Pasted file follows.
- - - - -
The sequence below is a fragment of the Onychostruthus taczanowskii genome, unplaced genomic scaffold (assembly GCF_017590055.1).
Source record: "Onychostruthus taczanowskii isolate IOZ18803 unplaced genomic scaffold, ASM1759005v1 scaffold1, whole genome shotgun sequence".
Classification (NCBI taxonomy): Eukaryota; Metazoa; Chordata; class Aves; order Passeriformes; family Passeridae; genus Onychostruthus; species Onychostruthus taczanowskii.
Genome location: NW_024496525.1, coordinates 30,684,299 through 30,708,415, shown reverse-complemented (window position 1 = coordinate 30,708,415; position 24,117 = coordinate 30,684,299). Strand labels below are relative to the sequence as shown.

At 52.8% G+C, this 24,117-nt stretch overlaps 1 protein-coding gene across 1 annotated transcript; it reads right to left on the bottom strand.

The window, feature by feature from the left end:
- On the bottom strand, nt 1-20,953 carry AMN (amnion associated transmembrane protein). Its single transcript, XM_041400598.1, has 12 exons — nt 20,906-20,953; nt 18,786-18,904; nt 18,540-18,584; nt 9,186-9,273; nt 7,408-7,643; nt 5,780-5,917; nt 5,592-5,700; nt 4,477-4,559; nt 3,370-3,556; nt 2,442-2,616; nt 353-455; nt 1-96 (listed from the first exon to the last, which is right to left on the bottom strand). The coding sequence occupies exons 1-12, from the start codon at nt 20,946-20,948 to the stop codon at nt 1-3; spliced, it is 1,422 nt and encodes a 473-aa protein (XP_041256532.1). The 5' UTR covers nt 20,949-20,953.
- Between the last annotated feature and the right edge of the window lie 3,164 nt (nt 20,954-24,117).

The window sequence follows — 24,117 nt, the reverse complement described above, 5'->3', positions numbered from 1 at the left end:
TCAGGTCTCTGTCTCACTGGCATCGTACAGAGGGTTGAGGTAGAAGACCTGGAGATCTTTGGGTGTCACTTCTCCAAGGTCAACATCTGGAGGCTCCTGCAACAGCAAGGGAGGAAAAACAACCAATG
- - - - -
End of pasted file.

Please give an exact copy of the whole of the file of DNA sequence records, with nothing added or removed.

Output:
The sequence below is a fragment of the Onychostruthus taczanowskii genome, unplaced genomic scaffold (assembly GCF_017590055.1).
Source record: "Onychostruthus taczanowskii isolate IOZ18803 unplaced genomic scaffold, ASM1759005v1 scaffold1, whole genome shotgun sequence".
Classification (NCBI taxonomy): Eukaryota; Metazoa; Chordata; class Aves; order Passeriformes; family Passeridae; genus Onychostruthus; species Onychostruthus taczanowskii.
Genome location: NW_024496525.1, coordinates 30,684,299 through 30,708,415, shown reverse-complemented (window position 1 = coordinate 30,708,415; position 24,117 = coordinate 30,684,299). Strand labels below are relative to the sequence as shown.

At 52.8% G+C, this 24,117-nt stretch overlaps 1 protein-coding gene across 1 annotated transcript; it reads right to left on the bottom strand.

The window, feature by feature from the left end:
- On the bottom strand, nt 1-20,953 carry AMN (amnion associated transmembrane protein). Its single transcript, XM_041400598.1, has 12 exons — nt 20,906-20,953; nt 18,786-18,904; nt 18,540-18,584; nt 9,186-9,273; nt 7,408-7,643; nt 5,780-5,917; nt 5,592-5,700; nt 4,477-4,559; nt 3,370-3,556; nt 2,442-2,616; nt 353-455; nt 1-96 (listed from the first exon to the last, which is right to left on the bottom strand). The coding sequence occupies exons 1-12, from the start codon at nt 20,946-20,948 to the stop codon at nt 1-3; spliced, it is 1,422 nt and encodes a 473-aa protein (XP_041256532.1). The 5' UTR covers nt 20,949-20,953.
- Between the last annotated feature and the right edge of the window lie 3,164 nt (nt 20,954-24,117).

The window sequence follows — 24,117 nt, the reverse complement described above, 5'->3', positions numbered from 1 at the left end:
TCAGGTCTCTGTCTCACTGGCATCGTACAGAGGGTTGAGGTAGAAGACCTGGAGATCTTTGGGTGTCACTTCTCCAAGGTCAACATCTGGAGGCTCCTGCAACAGCAAGGGAGGAAAAACAACCAATG